= 1 + 1(1.5-0) + 0(1.5-0)(1.5-1)/2 + 1(1.5-0)(1.5-1)(1.5-2)/6

= 1 + 1.5 + 0 + 0.125

= 2.625

Therefore, the interpolated value of the function at x = 1.5 is approximately 2.625.

# Describe Numerical Differentiation

Numerical differentiation is a technique used to approximate the derivative of a function at a given point using numerical methods. The derivative of a function at a point is defined as the limit of the slope of a tangent line to the function at that point. However, in many cases, it is not feasible to evaluate the limit analytically, especially for complex functions or when the function is only known through a set of discrete data points.

Numerical differentiation approximates the derivative of a function at a point by using finite difference formulas that involve evaluating the function at nearby points. The most common finite difference formulas used for numerical differentiation are the forward, backward, and central difference formulas.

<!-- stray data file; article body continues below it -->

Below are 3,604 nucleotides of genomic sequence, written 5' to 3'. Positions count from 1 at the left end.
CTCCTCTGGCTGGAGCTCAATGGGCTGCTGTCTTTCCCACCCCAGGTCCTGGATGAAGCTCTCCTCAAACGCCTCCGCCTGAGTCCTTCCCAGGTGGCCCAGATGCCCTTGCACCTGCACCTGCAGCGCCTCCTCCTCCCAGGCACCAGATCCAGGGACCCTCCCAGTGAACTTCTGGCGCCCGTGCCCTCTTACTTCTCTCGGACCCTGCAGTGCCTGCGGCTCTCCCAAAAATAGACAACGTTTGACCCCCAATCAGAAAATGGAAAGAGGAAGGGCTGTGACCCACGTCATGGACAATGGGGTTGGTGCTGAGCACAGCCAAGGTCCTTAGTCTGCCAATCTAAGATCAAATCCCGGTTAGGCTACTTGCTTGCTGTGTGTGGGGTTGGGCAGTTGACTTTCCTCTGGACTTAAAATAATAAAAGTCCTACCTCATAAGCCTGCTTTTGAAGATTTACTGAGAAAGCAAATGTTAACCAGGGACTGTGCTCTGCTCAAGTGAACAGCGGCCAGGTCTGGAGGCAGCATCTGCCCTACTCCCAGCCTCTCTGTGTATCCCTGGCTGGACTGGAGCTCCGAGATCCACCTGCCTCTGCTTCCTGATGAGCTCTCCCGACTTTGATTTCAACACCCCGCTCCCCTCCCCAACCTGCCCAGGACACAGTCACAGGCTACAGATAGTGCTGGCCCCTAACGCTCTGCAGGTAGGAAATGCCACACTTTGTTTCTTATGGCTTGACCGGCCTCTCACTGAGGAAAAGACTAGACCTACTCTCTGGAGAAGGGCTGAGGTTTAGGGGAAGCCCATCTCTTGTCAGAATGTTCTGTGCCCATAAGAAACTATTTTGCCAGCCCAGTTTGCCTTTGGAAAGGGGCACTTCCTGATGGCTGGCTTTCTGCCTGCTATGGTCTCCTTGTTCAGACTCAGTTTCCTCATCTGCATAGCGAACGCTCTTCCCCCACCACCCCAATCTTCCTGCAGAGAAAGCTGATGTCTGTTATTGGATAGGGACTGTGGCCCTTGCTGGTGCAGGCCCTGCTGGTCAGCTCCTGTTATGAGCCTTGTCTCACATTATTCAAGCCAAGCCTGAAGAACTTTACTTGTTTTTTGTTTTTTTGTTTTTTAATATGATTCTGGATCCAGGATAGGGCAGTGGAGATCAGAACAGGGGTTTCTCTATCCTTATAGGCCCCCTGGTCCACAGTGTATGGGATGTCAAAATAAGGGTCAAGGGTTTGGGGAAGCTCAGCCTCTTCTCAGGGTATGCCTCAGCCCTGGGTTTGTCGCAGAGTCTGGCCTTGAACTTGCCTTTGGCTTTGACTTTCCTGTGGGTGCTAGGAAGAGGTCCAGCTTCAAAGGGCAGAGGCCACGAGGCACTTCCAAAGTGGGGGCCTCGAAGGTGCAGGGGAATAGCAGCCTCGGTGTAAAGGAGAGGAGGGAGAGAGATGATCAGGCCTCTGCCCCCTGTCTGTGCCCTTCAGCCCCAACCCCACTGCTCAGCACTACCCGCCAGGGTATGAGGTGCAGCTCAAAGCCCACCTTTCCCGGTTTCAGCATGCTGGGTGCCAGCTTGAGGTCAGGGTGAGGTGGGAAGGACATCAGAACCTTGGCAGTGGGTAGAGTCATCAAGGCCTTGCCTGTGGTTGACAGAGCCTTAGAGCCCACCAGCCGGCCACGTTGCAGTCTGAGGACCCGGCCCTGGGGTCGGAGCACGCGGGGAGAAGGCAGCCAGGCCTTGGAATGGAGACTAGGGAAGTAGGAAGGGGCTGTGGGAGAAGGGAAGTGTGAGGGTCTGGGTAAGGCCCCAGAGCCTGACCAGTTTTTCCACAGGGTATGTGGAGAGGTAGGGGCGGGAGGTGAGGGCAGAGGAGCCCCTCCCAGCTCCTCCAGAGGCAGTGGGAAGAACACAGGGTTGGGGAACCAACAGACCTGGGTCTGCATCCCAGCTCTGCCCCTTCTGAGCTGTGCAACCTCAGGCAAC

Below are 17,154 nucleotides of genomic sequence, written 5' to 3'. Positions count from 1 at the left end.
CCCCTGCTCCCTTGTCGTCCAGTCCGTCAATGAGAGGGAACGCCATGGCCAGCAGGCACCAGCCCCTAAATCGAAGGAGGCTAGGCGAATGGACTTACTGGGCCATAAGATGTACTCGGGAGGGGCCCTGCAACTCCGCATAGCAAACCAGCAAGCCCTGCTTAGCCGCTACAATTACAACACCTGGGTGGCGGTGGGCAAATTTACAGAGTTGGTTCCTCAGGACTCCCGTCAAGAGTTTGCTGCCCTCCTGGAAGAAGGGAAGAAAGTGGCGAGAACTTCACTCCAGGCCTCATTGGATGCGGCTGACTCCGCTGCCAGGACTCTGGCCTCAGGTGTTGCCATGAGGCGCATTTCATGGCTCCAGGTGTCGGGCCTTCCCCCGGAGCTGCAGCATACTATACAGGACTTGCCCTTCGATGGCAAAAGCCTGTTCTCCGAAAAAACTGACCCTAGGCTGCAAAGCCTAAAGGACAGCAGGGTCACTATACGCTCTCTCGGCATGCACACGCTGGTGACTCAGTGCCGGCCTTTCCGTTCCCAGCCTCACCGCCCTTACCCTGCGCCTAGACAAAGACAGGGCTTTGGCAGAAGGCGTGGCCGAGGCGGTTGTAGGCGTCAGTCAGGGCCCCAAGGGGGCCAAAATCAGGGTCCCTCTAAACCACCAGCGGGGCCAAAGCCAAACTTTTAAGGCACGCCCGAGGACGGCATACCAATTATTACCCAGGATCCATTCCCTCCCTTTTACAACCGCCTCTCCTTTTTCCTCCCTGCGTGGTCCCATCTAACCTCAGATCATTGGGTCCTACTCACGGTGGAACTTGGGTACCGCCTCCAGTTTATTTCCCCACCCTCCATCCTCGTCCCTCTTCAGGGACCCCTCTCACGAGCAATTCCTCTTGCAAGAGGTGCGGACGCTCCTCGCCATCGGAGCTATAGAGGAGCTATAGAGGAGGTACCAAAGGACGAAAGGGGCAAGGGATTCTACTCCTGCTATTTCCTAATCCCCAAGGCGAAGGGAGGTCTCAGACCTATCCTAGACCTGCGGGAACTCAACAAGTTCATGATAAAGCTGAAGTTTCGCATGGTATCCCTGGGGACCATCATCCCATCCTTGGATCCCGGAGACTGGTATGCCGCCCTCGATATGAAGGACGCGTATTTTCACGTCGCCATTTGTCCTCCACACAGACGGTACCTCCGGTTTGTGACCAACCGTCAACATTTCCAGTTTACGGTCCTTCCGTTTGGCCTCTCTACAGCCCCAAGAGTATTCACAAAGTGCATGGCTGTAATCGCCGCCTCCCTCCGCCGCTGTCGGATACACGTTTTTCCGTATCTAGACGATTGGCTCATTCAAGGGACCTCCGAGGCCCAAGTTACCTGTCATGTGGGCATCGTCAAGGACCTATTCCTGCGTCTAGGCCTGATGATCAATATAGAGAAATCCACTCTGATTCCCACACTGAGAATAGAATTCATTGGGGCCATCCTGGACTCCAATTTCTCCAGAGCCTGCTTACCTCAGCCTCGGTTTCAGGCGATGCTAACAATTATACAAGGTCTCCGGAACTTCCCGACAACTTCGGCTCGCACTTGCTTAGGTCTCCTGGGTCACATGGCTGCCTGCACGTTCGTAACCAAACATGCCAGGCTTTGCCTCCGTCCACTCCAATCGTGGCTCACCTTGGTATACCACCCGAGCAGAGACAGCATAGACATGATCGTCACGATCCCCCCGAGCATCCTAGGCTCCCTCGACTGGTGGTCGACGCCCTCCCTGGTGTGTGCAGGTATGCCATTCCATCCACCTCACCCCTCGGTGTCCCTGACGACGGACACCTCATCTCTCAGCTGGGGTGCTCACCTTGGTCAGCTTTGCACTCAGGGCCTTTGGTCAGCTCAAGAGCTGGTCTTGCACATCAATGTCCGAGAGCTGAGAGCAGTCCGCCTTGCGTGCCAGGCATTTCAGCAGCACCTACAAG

The forward difference formula estimates the derivative of a function at a point using the function values at the current and next points, while the backward difference formula uses the function values at the current and previous points. The central difference formula uses the function values at the current point and at points equidistant on either side of the current point.

Numerical differentiation is widely used in scientific computing, engineering, and other fields that require the analysis of complex functions or systems. It is useful in applications such as numerical optimization, curve fitting, and solving differential equations.

# Apply the concept of Numerical differentiation to find the derivatives at a point from the given set of data

Here’s an example of how to apply numerical differentiation to find the derivative of a function at a point using a set of data:

Suppose we have the following set of data points for the function f(x) = x2 – 3x + 2:

 x f(x) 0.0 2.00 0.5 1.375 1.0 0.00 1.5 -0.625 2.0 -1.00

We want to find the derivative of f(x) at x = 1.5 using numerical differentiation.

One approach is to use the central difference method, which approximates the derivative using values of the function on either side of the point of interest:

f'(x) ≈ [f(x+h) – f(x-h)] / (2h)

where h is the step size. In this case, since we want to approximate the derivative at x = 1.5, we can take h to be, say, 0.5. Then we have: